(a variety of diseases)

Diseases once thought to be rare or exotic in the United States are now gaining a presence and they are getting new attention from medical researchers who are trying to determine how immigration, limited access to medical care, and the impacts of climate change are influencing their spread.

More Americans are traveling, and as tropical vacationers return home, they may unknowingly bring back dangerous souvenirs. Immigrants from endemic regions are also bringing in these diseases, some of which can lie dormant for years. Meantime, the flies, ticks and mosquitoes that spread these illnesses are moving north as rising temperatures make new areas more acceptable to them.

—Compiled from information presented in the article
"Exotic Diseases from Warmer Climates Gain Foothold in U.S.,
Climate change is helping make the U.S. more hospitable for diseases
ranging from Chagas to dengue fever";
Scientific American by Umair Irfan and ClimateWire; June 4, 2012.
Chagas disease (s) (noun)
An infection caused by a single-celled parasite, Trypanosoma cruzi. "Chagas disease is also called American trypanosomiasis which is transmitted by reduviid bugs, or kissing bugs, that live in cracks and holes of substandard housing primarily found in South and Central America."

"These insects become infected after biting an animal or a human who already has Chagas disease."

Infection is spread to humans when an infected bug deposits feces on a person's skin, usually while he or she is sleeping at night. The person often accidently rubs the feces into the bite wound, an open cut, the eyes, or mouth."

"Infected mothers can pass the infection to their baby during pregnancy, at delivery, or while breastfeeding."

"Chagas disease causes swelling at the infection site and, if left untreated, develops into a chronic illness that can be asymptomatic or unfelt in most people and can cause digestive, heart, and nervous system failures in other people."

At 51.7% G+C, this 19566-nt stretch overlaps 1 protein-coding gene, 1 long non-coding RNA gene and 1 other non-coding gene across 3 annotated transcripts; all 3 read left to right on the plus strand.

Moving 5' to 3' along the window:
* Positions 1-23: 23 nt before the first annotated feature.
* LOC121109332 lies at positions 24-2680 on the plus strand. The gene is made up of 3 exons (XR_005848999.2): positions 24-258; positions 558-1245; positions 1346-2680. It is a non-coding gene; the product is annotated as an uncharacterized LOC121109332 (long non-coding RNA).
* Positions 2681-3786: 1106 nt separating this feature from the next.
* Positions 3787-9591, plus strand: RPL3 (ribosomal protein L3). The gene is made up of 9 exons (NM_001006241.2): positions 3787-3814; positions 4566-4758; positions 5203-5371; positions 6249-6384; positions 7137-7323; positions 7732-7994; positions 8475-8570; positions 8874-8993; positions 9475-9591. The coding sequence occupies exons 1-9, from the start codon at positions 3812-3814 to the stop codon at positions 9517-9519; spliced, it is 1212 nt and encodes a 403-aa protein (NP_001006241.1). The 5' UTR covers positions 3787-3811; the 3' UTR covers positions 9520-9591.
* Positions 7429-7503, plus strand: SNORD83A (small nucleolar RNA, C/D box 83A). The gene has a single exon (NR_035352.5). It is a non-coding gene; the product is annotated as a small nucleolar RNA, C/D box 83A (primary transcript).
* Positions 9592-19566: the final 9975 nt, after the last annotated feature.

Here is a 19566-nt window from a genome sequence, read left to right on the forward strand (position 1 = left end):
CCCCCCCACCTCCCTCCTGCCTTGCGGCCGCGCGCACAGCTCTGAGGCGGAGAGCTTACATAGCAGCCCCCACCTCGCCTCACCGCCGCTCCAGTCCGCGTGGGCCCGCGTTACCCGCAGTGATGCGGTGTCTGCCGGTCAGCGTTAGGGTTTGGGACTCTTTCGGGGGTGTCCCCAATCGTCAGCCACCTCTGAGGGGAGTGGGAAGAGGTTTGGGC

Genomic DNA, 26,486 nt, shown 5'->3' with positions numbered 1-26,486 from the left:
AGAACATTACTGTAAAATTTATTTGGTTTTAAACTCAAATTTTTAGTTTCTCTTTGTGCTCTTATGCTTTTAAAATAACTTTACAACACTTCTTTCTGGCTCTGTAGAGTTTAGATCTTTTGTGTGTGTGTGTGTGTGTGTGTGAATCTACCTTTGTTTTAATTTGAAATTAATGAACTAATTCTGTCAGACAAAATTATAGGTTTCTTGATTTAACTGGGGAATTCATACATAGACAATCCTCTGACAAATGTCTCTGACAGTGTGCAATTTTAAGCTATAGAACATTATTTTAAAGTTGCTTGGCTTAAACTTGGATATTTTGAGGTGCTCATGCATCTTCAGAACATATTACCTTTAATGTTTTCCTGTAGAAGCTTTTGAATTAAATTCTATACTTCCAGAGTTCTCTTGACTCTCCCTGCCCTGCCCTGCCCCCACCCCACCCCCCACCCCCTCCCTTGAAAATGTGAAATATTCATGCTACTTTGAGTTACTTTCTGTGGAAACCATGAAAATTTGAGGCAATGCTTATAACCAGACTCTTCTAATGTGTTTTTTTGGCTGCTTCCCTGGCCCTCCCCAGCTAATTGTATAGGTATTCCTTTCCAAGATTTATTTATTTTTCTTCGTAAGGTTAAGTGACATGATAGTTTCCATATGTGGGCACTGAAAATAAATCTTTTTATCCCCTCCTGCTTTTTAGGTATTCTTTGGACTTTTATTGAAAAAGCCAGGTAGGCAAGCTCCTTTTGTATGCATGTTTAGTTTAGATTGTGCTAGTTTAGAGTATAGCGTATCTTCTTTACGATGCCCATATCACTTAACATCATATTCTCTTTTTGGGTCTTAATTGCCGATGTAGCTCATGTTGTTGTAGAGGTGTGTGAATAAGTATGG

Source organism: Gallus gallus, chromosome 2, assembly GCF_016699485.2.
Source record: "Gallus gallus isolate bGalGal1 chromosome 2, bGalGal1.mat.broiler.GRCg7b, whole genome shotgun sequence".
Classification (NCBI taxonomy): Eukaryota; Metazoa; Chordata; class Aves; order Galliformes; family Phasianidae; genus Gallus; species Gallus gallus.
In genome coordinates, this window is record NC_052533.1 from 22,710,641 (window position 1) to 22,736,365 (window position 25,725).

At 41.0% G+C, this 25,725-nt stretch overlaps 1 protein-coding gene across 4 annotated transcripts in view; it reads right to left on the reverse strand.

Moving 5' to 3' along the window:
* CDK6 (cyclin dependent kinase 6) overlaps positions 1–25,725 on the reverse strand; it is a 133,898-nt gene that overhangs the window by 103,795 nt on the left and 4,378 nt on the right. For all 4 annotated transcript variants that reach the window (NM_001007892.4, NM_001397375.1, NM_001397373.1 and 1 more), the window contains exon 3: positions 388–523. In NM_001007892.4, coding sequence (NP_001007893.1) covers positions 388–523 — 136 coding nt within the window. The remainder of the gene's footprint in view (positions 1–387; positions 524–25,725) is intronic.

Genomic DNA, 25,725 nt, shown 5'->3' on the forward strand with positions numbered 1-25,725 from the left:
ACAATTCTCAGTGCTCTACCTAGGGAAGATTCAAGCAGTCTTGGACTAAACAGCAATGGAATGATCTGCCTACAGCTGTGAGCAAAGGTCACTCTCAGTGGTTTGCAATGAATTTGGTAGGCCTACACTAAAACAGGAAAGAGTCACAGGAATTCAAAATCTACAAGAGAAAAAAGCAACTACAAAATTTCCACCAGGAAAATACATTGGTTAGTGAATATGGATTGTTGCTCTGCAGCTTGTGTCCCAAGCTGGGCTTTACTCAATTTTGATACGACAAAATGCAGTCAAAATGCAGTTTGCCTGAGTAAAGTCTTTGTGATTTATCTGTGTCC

Chikungunya (CHICK-n-gunya) (s) (noun)
An urban disease resembling dengue fever, seen mainly in Africa, the Indian subcontinent, and Southeast Asia, caused by an arbovirus (class of viruses transmitted to humans by arthropods such as mosquitoes and ticks) transmitted by Aedes mosquitoes: "The most prominent frequent feature is severe arthritis. It is a disease that means "that which bends up" in the Makonde language in East Africa, since the afflicted are often contorted from joint pains."

"Chikungunya fever is characterized by sudden onset, chills and fever, headache, nausea, vomiting, arthralgia, and rash."

"The disease is spread by mosquitoes, particularly the Asian tiger mosquito, an invasive species that is expanding from the southeastern United States and may reach as far north as New York."

"The danger of Chikungunya virus being introduced into the Americas is becoming increasingly a realty."

dengue (s) (noun) [also called: breakbone fever, dandy fever, dengue fever]
An acute, infectious tropical disease caused by an arbovirus (viruses transmitted by arthropods; such as, mosquitoes and ticks) and characterized by high fever, rash, headache, and severe muscle and joint pains.
schistosomiasis (s) (noun), schistosomiases (pl)
Any of various generally tropical diseases caused by infestation with schistosomes (worms), widespread in rural areas of Africa, Asia, and Latin America from contaminated water, and characterized by infection and gradual destruction of the tissues of the kidneys, liver, and other organs.